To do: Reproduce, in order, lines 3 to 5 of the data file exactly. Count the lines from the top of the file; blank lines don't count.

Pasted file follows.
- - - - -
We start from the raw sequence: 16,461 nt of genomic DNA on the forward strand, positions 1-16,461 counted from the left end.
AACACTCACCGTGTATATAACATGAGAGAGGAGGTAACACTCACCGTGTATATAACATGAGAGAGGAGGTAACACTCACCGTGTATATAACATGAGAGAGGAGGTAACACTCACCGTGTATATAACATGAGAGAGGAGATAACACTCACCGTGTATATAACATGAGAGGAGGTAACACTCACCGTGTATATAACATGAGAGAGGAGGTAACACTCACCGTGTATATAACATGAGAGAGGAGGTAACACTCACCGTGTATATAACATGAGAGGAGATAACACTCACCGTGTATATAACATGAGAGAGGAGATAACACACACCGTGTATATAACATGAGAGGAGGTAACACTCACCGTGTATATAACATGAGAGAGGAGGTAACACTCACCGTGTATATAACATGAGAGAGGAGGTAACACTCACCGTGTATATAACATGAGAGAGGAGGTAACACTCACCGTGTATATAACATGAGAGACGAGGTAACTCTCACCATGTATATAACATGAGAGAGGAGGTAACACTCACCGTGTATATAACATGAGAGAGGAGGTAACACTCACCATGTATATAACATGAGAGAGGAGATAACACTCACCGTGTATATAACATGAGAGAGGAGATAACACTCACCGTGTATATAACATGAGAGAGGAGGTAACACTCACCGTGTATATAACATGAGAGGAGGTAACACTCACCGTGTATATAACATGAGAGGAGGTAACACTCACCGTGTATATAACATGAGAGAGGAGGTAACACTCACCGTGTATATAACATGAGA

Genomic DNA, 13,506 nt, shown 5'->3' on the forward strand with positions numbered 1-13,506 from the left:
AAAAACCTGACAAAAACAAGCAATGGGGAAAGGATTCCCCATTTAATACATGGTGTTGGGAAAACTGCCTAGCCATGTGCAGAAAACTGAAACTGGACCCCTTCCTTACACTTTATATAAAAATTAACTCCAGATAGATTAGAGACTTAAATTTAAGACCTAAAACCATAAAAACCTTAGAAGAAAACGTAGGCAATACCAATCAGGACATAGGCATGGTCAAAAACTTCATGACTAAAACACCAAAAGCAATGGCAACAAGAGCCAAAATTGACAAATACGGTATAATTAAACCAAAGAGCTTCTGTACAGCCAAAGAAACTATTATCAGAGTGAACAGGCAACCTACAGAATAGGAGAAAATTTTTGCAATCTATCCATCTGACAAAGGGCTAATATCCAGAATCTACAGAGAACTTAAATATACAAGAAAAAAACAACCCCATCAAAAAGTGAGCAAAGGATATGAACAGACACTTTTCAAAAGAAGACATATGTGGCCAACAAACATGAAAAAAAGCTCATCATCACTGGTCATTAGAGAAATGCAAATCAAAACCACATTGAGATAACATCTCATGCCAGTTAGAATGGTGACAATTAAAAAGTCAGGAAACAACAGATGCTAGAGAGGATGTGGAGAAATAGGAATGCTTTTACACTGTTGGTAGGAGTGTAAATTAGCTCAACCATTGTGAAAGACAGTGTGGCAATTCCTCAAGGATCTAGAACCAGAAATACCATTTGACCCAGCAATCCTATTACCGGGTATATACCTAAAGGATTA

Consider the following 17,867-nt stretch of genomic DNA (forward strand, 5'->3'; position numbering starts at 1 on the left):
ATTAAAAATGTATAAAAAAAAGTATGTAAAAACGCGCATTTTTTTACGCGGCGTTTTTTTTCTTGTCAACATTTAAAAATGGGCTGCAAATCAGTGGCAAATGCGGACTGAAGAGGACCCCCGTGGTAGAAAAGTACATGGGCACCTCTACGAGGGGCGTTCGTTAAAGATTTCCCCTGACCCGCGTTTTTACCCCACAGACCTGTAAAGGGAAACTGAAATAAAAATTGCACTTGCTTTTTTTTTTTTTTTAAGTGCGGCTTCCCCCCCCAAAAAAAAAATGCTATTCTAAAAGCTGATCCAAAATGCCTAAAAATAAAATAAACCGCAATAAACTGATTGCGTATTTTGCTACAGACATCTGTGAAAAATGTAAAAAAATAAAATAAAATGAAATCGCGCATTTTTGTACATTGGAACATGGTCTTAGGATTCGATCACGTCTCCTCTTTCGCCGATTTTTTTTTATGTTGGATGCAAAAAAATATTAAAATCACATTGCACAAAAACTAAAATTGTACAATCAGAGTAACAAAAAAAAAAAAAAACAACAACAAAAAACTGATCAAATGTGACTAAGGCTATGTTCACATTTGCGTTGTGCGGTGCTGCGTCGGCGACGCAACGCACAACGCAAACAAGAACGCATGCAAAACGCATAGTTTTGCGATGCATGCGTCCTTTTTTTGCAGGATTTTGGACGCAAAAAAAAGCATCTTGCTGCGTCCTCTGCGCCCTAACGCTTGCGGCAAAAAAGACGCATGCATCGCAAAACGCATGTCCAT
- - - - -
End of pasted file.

Genomic DNA, 13,506 nt, shown 5'->3' on the forward strand with positions numbered 1-13,506 from the left:
AAAAACCTGACAAAAACAAGCAATGGGGAAAGGATTCCCCATTTAATACATGGTGTTGGGAAAACTGCCTAGCCATGTGCAGAAAACTGAAACTGGACCCCTTCCTTACACTTTATATAAAAATTAACTCCAGATAGATTAGAGACTTAAATTTAAGACCTAAAACCATAAAAACCTTAGAAGAAAACGTAGGCAATACCAATCAGGACATAGGCATGGTCAAAAACTTCATGACTAAAACACCAAAAGCAATGGCAACAAGAGCCAAAATTGACAAATACGGTATAATTAAACCAAAGAGCTTCTGTACAGCCAAAGAAACTATTATCAGAGTGAACAGGCAACCTACAGAATAGGAGAAAATTTTTGCAATCTATCCATCTGACAAAGGGCTAATATCCAGAATCTACAGAGAACTTAAATATACAAGAAAAAAACAACCCCATCAAAAAGTGAGCAAAGGATATGAACAGACACTTTTCAAAAGAAGACATATGTGGCCAACAAACATGAAAAAAAGCTCATCATCACTGGTCATTAGAGAAATGCAAATCAAAACCACATTGAGATAACATCTCATGCCAGTTAGAATGGTGACAATTAAAAAGTCAGGAAACAACAGATGCTAGAGAGGATGTGGAGAAATAGGAATGCTTTTACACTGTTGGTAGGAGTGTAAATTAGCTCAACCATTGTGAAAGACAGTGTGGCAATTCCTCAAGGATCTAGAACCAGAAATACCATTTGACCCAGCAATCCTATTACCGGGTATATACCTAAAGGATTA

Consider the following 17,867-nt stretch of genomic DNA (forward strand, 5'->3'; position numbering starts at 1 on the left):